'Great champion of Indigenous peoples,' B.C. judge, politician, Thomas Berger dies

Thomas Berger, former BC NDP leader, BC Supreme Court Justice and commissioner of the 1970s inquiry into a proposed Mackenzie River pipeline, has died at age 88. Berger's legal work with the Nisga's nation first established aboriginal land title.

The Canadian Press

VANCOUVER — Thomas Berger, a British Columbia politician, lawyer, judge and commissioner whose work led Canada to recognize Aboriginal title to land, has died at the age of 88.

In confirming the death, B.C. Premier John Horgan says Berger was a "giant," who "spent a lifetime working to address injustice."

Berger was a former leader of B.C.'s New Democratic Party, and a B.C. Supreme Court justice, but it was his belief in Indigenous rights and his compassionate management of the Mackenzie Valley Pipeline Inquiry that confirmed his place as an icon of legal and social justice.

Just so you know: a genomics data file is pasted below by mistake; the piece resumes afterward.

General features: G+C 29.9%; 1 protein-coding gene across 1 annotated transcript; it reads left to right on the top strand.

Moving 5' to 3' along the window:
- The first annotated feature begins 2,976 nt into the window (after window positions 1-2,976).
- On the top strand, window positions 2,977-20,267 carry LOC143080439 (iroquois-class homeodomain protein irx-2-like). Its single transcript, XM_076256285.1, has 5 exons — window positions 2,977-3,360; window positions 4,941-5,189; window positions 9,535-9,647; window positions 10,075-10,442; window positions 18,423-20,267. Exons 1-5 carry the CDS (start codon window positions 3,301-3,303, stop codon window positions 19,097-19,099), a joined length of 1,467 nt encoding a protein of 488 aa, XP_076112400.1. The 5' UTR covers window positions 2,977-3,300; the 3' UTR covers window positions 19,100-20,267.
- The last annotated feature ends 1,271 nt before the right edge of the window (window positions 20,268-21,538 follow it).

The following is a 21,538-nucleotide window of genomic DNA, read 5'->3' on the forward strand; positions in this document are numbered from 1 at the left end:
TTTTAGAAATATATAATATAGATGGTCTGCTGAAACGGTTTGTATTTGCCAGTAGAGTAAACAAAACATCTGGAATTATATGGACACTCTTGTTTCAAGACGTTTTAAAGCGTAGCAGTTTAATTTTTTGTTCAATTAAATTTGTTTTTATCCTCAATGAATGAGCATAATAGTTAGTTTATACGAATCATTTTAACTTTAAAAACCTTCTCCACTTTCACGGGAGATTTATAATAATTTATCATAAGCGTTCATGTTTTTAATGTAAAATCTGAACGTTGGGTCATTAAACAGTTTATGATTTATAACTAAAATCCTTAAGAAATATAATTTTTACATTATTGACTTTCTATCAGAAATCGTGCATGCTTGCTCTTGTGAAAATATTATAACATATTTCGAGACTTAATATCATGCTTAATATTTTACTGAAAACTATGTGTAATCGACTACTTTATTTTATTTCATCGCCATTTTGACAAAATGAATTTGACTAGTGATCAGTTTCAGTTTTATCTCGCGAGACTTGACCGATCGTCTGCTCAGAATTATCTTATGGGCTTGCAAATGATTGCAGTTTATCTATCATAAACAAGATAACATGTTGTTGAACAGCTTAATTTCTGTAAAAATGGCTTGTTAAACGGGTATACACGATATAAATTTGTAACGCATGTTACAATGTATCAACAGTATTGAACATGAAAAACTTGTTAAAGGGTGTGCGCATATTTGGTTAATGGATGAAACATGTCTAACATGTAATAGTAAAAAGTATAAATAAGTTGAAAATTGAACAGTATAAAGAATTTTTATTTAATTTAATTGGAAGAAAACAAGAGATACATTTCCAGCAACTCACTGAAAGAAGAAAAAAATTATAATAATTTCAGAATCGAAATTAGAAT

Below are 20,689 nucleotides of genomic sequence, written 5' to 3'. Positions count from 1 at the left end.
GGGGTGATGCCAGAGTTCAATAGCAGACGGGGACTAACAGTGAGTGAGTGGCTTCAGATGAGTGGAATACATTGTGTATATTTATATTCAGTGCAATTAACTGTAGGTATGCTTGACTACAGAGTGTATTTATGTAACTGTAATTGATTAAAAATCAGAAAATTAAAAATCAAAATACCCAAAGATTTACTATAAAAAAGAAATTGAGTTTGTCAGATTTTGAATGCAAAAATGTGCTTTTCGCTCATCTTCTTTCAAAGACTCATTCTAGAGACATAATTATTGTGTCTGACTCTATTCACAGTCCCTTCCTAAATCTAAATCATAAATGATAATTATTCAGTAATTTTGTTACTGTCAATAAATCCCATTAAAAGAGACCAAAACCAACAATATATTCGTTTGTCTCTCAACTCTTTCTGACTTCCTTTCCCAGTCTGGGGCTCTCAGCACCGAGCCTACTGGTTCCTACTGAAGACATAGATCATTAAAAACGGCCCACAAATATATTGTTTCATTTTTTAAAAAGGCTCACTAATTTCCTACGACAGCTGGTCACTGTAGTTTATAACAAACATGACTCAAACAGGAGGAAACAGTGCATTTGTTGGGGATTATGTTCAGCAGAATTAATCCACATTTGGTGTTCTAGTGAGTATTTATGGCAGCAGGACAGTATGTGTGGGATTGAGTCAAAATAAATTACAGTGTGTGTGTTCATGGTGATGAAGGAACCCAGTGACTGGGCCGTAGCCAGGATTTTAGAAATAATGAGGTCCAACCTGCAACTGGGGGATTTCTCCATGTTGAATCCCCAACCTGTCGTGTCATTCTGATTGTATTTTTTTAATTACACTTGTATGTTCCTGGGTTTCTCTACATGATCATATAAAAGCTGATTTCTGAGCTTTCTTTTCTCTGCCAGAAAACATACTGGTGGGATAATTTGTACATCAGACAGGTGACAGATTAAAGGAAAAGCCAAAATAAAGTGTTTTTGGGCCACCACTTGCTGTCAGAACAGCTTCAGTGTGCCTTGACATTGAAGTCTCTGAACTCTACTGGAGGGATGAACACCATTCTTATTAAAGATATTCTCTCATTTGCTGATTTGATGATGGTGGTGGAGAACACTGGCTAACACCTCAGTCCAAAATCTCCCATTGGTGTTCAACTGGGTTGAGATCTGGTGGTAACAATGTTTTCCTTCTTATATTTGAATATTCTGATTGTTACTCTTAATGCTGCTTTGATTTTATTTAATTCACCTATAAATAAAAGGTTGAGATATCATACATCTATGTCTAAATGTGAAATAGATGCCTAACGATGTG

Berger acted for Nisga'a elders in 1973 in a Supreme Court of Canada appeal that resulted in the first-ever acknowledgment of the existence of Aboriginal title to land.

Horgan says Berger's work as commissioner of the Mackenzie Valley pipeline inquiry in the 1970s was an "unprecedented public consultation process" highlighting unresolved land claims and the threat to wildlife and an entire way of life in Northern Canada.

Berger, a Queen's Council, received the Order of Canada in 1990 and the Order of British Columbia in 2004.

A statement from the premier's office says Berger is owed a debt of thanks and gratitude.

"He spent a lifetime moving all of us towards a just society," Horgan says in the statement.

"His kindness and generosity will long be remembered. His thinking will continue to influence us for generations to come."

Jody Wilson-Raybould, a former federal justice minister and Independent member of Parliament for Vancouver Granville, says in a social media message that Berger was a "great champion of Indigenous peoples and rights.

"A true trailblazer who helped change this country for the better while personally sacrificing to do so," writes Wilson-Raybould.

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